Weed species, densities, and their interactions influence maize yield loss [49, 50]. Weed plants compete with maize for their essential growth resources like water, nutrients, space etc. which ultimately reduce the yield up to 65% when weeds control measure was not performed at critical crop growth stages [46]. While, some problematic weeds species as they are similar in nature and life cycle of maize are difficult to control. Massinga et al., [51] reported that the yield reduction in maize could be 91% by competition if more than eight amaranth (Amaranthus palmeri S. Wats) plants per meter row length.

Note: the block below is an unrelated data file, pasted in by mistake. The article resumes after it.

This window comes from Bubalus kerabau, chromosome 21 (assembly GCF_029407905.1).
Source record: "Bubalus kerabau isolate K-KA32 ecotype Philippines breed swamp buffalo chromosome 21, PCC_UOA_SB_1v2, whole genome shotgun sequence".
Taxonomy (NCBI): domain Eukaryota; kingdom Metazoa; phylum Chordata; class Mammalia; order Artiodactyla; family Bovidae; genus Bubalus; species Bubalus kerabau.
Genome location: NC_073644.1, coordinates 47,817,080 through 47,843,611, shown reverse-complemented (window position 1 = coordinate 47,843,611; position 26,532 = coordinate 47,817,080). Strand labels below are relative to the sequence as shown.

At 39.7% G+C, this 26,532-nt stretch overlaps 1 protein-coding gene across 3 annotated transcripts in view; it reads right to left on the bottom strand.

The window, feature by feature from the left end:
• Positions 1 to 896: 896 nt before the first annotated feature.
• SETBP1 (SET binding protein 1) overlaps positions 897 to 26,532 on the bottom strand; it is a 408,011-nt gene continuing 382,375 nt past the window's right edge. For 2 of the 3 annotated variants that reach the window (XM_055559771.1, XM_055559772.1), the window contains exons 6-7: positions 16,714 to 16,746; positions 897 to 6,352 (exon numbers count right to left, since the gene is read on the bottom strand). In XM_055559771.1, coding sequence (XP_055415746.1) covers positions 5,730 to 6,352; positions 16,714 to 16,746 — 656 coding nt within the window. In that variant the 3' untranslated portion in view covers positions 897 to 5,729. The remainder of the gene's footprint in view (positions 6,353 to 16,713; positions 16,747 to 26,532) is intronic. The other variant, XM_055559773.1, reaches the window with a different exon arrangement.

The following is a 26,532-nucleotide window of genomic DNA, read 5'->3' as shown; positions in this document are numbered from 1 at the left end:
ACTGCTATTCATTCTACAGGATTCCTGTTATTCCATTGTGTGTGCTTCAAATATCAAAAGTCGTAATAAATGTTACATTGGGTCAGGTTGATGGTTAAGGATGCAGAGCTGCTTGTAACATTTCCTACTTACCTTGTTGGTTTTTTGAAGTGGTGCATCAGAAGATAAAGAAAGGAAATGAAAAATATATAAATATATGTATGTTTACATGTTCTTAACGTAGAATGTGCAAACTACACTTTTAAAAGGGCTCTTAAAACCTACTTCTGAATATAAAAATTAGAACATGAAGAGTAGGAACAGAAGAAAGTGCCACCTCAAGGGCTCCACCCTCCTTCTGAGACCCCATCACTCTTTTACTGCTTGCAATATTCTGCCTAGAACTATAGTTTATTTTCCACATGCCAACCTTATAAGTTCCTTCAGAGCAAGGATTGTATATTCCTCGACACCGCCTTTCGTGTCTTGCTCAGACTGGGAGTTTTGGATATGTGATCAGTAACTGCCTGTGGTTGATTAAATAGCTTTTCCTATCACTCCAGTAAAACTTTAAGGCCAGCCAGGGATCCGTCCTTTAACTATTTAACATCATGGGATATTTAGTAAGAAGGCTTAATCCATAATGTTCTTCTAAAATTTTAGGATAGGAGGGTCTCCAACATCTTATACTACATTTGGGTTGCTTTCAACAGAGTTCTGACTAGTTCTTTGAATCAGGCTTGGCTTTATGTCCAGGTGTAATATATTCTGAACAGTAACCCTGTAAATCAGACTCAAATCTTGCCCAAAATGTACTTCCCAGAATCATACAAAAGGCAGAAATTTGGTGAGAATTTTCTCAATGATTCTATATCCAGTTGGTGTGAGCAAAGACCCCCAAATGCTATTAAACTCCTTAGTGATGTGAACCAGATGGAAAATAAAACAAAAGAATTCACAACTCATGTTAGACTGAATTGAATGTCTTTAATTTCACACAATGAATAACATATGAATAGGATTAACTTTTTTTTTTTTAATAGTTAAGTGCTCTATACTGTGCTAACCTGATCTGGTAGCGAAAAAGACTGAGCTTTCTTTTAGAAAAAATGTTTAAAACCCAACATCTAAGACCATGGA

5. Weed control in zero-till maize by chemical measures